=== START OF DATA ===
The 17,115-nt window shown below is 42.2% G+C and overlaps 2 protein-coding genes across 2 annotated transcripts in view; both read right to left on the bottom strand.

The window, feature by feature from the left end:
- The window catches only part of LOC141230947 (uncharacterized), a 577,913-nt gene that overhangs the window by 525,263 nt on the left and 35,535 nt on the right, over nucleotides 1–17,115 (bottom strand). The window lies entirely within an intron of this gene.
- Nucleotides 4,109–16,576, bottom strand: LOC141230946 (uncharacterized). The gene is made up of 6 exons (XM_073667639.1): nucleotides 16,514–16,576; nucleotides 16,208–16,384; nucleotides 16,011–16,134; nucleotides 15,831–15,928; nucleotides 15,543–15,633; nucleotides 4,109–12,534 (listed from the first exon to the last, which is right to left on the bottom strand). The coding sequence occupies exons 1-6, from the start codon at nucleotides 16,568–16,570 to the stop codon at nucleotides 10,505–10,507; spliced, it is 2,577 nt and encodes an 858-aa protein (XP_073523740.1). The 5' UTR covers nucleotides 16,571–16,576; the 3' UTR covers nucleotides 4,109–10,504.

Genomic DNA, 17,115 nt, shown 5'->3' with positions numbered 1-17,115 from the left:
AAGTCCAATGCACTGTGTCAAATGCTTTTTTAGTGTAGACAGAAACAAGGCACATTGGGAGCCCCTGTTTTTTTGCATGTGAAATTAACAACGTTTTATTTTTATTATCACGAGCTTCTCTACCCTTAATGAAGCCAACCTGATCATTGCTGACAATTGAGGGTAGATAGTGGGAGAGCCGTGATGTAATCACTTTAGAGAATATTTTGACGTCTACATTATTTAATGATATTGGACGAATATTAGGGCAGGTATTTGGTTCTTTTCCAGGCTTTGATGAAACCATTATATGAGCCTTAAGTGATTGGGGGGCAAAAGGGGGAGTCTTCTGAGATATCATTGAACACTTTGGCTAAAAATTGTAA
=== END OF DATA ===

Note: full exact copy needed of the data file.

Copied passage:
The 17,115-nt window shown below is 42.2% G+C and overlaps 2 protein-coding genes across 2 annotated transcripts in view; both read right to left on the bottom strand.

The window, feature by feature from the left end:
- The window catches only part of LOC141230947 (uncharacterized), a 577,913-nt gene that overhangs the window by 525,263 nt on the left and 35,535 nt on the right, over nucleotides 1–17,115 (bottom strand). The window lies entirely within an intron of this gene.
- Nucleotides 4,109–16,576, bottom strand: LOC141230946 (uncharacterized). The gene is made up of 6 exons (XM_073667639.1): nucleotides 16,514–16,576; nucleotides 16,208–16,384; nucleotides 16,011–16,134; nucleotides 15,831–15,928; nucleotides 15,543–15,633; nucleotides 4,109–12,534 (listed from the first exon to the last, which is right to left on the bottom strand). The coding sequence occupies exons 1-6, from the start codon at nucleotides 16,568–16,570 to the stop codon at nucleotides 10,505–10,507; spliced, it is 2,577 nt and encodes an 858-aa protein (XP_073523740.1). The 5' UTR covers nucleotides 16,571–16,576; the 3' UTR covers nucleotides 4,109–10,504.

Genomic DNA, 17,115 nt, shown 5'->3' with positions numbered 1-17,115 from the left:
AAGTCCAATGCACTGTGTCAAATGCTTTTTTAGTGTAGACAGAAACAAGGCACATTGGGAGCCCCTGTTTTTTTGCATGTGAAATTAACAACGTTTTATTTTTATTATCACGAGCTTCTCTACCCTTAATGAAGCCAACCTGATCATTGCTGACAATTGAGGGTAGATAGTGGGAGAGCCGTGATGTAATCACTTTAGAGAATATTTTGACGTCTACATTATTTAATGATATTGGACGAATATTAGGGCAGGTATTTGGTTCTTTTCCAGGCTTTGATGAAACCATTATATGAGCCTTAAGTGATTGGGGGGCAAAAGGGGGAGTCTTCTGAGATATCATTGAACACTTTGGCTAAAAATTGTAA